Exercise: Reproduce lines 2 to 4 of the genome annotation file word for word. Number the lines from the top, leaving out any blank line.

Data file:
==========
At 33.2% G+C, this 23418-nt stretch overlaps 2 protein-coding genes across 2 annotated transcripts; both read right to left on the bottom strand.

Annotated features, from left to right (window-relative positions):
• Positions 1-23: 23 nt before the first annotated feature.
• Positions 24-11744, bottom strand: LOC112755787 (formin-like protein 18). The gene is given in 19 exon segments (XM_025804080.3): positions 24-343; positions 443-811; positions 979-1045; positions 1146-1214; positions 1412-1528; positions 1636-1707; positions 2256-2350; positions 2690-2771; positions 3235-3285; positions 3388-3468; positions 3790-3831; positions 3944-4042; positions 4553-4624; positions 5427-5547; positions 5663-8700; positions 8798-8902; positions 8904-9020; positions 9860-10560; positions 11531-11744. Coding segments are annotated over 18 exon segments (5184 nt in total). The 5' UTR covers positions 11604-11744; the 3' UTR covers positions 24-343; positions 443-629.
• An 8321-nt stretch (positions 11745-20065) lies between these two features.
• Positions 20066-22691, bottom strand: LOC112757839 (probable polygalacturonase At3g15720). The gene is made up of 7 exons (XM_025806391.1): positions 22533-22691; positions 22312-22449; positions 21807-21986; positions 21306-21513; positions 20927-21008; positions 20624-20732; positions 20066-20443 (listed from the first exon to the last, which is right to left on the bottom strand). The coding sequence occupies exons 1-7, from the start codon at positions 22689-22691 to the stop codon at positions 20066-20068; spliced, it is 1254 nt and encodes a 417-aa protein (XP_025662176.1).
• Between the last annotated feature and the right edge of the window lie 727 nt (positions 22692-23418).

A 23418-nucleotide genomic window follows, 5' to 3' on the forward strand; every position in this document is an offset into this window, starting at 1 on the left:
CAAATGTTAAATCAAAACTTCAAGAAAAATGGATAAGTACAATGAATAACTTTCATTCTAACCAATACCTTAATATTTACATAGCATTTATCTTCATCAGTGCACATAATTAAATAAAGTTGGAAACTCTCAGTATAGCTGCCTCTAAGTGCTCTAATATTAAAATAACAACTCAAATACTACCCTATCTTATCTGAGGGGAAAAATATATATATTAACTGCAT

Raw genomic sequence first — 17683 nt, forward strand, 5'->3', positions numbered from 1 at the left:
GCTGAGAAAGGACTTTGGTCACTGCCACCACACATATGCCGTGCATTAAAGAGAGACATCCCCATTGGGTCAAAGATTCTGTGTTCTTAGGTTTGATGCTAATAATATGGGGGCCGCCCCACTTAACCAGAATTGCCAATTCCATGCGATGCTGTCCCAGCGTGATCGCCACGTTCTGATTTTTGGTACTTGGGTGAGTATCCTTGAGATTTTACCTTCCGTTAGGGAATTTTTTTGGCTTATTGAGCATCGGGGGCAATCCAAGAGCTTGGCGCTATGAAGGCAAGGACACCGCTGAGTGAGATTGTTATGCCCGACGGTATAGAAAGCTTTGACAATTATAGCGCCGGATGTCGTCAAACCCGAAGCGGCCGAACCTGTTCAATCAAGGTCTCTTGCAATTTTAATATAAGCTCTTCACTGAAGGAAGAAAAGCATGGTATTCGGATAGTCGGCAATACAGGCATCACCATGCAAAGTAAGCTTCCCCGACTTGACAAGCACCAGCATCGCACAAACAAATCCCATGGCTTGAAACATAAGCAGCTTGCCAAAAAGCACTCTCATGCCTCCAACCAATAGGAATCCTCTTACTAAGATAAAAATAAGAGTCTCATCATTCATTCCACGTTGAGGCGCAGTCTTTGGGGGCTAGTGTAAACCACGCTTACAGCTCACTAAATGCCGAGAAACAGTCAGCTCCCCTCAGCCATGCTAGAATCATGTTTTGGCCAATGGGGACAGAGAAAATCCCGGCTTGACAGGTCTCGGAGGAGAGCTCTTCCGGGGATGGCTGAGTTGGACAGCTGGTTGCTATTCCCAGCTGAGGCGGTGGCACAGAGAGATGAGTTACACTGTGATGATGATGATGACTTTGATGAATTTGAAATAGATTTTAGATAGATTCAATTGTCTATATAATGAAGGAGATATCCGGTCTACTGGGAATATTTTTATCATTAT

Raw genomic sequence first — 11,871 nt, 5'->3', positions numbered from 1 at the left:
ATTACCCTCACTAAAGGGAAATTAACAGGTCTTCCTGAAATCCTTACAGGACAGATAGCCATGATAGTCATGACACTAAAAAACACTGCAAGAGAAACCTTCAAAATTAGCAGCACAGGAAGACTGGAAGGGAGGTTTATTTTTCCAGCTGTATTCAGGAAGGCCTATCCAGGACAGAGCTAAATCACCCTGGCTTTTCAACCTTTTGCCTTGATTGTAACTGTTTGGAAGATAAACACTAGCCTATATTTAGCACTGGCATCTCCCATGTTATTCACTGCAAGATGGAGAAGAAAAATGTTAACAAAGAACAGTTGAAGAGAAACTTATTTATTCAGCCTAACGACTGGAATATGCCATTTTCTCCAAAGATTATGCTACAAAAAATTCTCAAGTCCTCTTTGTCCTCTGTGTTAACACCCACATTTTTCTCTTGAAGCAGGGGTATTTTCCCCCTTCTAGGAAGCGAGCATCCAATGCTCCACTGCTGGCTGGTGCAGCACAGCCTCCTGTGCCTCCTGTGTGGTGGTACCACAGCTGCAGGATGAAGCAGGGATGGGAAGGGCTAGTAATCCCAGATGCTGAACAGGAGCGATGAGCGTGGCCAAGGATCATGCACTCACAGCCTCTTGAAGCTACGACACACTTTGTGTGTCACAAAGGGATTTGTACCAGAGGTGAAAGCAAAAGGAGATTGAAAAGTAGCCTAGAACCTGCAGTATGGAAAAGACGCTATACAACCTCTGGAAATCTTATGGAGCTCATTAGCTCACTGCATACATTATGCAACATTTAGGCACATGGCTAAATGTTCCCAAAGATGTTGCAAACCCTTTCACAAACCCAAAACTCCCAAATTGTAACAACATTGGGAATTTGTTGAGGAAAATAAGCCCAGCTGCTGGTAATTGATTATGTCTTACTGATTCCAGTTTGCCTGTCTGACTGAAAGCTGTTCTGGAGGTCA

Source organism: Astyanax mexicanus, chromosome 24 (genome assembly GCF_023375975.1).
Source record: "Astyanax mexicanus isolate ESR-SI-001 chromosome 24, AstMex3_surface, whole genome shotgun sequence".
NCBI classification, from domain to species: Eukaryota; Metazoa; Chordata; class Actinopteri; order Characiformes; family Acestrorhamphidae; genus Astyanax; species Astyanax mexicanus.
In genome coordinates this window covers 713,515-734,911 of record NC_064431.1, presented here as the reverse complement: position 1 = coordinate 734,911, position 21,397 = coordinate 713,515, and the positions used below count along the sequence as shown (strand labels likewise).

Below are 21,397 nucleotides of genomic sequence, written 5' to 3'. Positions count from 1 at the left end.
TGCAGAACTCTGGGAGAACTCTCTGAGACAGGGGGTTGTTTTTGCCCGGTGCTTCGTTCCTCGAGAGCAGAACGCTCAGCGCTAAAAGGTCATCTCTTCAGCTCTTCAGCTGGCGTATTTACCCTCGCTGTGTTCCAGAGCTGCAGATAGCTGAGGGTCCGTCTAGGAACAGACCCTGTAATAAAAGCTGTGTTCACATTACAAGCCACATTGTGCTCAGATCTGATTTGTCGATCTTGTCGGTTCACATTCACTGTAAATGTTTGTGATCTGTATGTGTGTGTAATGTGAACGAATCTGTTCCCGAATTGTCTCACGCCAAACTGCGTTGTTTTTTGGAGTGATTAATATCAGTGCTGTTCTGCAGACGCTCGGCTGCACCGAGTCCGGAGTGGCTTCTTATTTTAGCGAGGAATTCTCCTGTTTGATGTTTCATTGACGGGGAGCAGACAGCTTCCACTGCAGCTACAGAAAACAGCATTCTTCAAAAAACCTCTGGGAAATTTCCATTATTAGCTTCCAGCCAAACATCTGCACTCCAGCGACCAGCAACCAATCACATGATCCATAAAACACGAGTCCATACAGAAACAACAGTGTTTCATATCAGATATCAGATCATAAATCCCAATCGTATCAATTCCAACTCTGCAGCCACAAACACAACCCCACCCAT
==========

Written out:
Annotated features, from left to right (window-relative positions):
• Positions 1-23: 23 nt before the first annotated feature.
• Positions 24-11744, bottom strand: LOC112755787 (formin-like protein 18). The gene is given in 19 exon segments (XM_025804080.3): positions 24-343; positions 443-811; positions 979-1045; positions 1146-1214; positions 1412-1528; positions 1636-1707; positions 2256-2350; positions 2690-2771; positions 3235-3285; positions 3388-3468; positions 3790-3831; positions 3944-4042; positions 4553-4624; positions 5427-5547; positions 5663-8700; positions 8798-8902; positions 8904-9020; positions 9860-10560; positions 11531-11744. Coding segments are annotated over 18 exon segments (5184 nt in total). The 5' UTR covers positions 11604-11744; the 3' UTR covers positions 24-343; positions 443-629.